The wide distribution of AMPs makes them an attractive object for comparative immunology. Such studies can provide insights into the mechanisms underpinning the evolution of innate immune responses and also lead to identification of new effective molecular structures which could be developed as new therapeutics. AMPs of invertebrate animals are of particular importance, as their host defense against infections relies entirely on the mechanisms of innate immunity. Historically insects represent a group of invertebrate animals where the immune system has drawn intensive interest of investigators and consequently their AMPs are the most well characterized (Bulet et al., 1999; Otvos, 2002; Bulet and Stocklin, 2005), whereas the knowledge about AMPs from other invertebrates remains limited.

Annelids might be considered as a basal group which is closest to a putative common ancestor of other coelomate invertebrates. Therefore, their immunity is a fascinating object of study for comparative immunologists. Besides this, annelids are important players in the benthic communities as they are critical for biomass production in marine and freshwater ecosystems. Paradoxically, the existing knowledge about mechanisms of their host defense is largely based on the studies of Oligochaetes (Cooper et al., 2004; Kauschke et al., 2007; Bilej et al., 2010) or Hirudineans (Tasiemski and Salzet, 2010), which are relatively specialized branches of Annelids, whereas more basal Polychaetes still fall out of scope of investigation.

More specifically, just a few species of annelids were investigated as possible sources of AMPs (rev. in Tasiemski, 2008). Among polychaetes these are: Perinereis aibuchitensis (Pan et al., 2004), Nereis diversicolor (Tasiemski et al., 2007)—two closely related genera—and Arenicola marina (Ovchinnikova et al., 2004). There is no structural homology between AMPs from listed species as well as with any other published AMP. Up to date, only hedistin from N. diversicolor was studied in terms of its functional activity within the host. Hedistin was shown to be exclusively and constitutively expressed in so called NK cells (one of the coelomocyte types) (Tasiemski et al., 2007).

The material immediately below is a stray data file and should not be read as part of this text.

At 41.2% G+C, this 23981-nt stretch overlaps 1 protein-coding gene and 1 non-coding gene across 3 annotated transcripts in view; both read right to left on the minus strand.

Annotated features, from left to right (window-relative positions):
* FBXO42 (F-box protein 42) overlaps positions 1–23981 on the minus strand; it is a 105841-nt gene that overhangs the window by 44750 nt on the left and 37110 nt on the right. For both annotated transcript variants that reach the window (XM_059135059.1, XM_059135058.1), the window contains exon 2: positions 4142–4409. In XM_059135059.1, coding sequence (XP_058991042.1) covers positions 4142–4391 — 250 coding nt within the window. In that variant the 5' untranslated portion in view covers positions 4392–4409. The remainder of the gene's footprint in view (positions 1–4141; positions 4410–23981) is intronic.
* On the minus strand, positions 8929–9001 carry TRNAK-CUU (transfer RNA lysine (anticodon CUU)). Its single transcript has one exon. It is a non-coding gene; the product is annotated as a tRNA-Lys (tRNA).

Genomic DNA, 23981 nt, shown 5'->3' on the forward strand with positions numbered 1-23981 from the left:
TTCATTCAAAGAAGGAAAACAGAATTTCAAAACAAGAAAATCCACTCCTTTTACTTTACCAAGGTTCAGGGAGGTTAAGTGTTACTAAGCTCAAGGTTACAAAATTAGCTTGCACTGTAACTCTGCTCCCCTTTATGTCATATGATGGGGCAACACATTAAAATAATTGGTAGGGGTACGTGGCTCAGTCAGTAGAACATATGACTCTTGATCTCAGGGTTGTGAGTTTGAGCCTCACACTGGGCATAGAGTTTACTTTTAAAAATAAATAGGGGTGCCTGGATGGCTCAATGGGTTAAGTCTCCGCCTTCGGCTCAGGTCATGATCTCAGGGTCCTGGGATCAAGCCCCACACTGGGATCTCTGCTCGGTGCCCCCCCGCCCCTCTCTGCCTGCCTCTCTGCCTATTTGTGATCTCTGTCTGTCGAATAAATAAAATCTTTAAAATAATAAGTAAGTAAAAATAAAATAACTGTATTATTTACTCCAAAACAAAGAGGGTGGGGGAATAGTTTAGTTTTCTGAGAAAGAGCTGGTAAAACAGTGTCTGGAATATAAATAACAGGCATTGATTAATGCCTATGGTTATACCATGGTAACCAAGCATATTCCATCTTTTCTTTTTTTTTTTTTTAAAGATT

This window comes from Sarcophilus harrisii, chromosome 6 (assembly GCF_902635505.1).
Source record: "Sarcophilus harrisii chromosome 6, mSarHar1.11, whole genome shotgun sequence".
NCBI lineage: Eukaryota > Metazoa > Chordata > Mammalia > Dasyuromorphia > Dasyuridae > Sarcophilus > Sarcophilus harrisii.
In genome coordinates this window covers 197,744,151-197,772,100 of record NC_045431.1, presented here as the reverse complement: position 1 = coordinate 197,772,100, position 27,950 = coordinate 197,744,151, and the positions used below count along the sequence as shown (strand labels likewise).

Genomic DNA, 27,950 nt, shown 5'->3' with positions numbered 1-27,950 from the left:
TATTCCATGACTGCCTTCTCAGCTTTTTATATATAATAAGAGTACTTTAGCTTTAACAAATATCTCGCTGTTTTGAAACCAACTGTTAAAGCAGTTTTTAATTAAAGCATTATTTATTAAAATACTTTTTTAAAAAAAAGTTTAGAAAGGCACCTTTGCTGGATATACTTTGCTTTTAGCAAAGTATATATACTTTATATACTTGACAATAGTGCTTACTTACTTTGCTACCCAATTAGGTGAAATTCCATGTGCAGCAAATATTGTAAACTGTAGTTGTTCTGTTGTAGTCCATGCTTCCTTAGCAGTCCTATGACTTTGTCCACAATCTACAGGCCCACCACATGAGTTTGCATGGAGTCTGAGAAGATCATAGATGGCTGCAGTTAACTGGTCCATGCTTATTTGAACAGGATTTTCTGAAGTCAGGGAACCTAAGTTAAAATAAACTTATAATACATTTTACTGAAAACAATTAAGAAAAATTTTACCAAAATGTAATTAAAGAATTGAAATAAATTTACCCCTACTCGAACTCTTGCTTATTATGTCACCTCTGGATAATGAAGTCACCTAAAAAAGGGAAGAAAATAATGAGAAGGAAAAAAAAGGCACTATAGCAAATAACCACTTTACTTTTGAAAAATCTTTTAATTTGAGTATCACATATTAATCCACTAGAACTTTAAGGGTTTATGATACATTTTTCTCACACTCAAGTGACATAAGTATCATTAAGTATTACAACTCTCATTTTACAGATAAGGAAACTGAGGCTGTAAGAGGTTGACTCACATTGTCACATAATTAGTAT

Arenicins-1 and -2, identified by our group in A. marina, are 21 residue peptides. They differ by one amino acid replacement and their ß-hairpin structure is supported by one disulfide bond (Ovchinnikova et al., 2004). Structural properties make them feasible for chemical and recombinant synthesis (Kolodkin et al., 2006; Ovchinnikova et al., 2007). These peptides have been extensively studied during the last decade (Lee et al., 2007; Andra et al., 2008, 2009; Park and Lee, 2009; Cho and Lee, 2011). Collectively, structural and functional properties make them promising candidates for preclinical studies. However, from the comparative immunological perspective, it is important to establish the functional role of these peptides for the host defense of the organism.

In the present study we addressed the question of the physiological functions of arenicin 1 and 2 in the lugworm body as components of its immune system with a specific focus on the spatial distribution of their localization in the tissues and the pattern of their expression upon infectious stimuli.